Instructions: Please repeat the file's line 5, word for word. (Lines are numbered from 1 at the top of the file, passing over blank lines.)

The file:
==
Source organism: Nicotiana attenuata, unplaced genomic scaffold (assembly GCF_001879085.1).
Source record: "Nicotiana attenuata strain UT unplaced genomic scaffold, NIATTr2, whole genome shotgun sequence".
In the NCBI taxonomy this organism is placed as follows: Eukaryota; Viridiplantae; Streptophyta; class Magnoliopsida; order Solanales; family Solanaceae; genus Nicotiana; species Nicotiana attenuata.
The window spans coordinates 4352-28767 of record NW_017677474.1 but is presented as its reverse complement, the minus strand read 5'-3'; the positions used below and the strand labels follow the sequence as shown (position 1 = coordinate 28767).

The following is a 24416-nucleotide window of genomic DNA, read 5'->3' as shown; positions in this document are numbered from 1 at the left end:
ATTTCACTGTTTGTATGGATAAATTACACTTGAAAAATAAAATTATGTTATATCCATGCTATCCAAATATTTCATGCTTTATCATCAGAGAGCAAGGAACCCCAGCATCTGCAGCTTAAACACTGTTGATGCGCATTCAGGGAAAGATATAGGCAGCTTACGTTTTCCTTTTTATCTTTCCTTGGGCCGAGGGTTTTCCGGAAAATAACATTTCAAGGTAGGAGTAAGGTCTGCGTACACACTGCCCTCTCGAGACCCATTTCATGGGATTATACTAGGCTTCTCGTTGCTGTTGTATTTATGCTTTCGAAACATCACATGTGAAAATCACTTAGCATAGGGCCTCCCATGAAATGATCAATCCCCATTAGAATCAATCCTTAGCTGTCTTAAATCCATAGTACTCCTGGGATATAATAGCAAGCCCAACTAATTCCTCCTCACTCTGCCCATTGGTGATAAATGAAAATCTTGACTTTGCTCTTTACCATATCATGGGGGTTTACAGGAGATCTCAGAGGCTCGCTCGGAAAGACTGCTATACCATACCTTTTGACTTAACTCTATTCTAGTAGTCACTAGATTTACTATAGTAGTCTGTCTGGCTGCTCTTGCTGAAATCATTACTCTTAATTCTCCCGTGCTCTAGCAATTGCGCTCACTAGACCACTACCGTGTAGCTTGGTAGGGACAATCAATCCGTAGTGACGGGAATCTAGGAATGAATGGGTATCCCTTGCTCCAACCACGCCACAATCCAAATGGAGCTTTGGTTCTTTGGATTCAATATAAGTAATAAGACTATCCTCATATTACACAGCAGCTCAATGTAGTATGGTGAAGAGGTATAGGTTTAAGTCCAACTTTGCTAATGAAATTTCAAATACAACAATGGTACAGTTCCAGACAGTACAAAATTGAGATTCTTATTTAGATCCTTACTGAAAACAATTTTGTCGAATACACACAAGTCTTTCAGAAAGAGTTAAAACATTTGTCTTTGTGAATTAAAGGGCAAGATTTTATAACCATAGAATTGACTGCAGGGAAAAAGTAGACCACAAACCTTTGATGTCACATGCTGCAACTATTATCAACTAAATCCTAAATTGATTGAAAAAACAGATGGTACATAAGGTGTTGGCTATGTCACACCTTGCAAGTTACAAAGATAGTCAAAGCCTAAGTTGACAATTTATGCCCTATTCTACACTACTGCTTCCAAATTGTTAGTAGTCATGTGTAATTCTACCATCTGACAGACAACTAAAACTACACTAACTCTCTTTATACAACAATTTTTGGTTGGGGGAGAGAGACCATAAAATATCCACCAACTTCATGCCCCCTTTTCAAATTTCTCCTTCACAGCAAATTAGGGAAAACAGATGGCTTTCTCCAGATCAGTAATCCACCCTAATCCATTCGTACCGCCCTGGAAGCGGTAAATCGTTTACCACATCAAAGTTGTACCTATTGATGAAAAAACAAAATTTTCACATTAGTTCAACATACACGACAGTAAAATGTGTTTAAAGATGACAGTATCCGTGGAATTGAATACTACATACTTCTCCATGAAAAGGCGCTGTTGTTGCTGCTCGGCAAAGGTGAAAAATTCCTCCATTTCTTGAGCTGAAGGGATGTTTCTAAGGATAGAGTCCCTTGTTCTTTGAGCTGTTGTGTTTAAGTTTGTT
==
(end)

The following is a 24416-nucleotide window of genomic DNA, read 5'->3' as shown; positions in this document are numbered from 1 at the left end: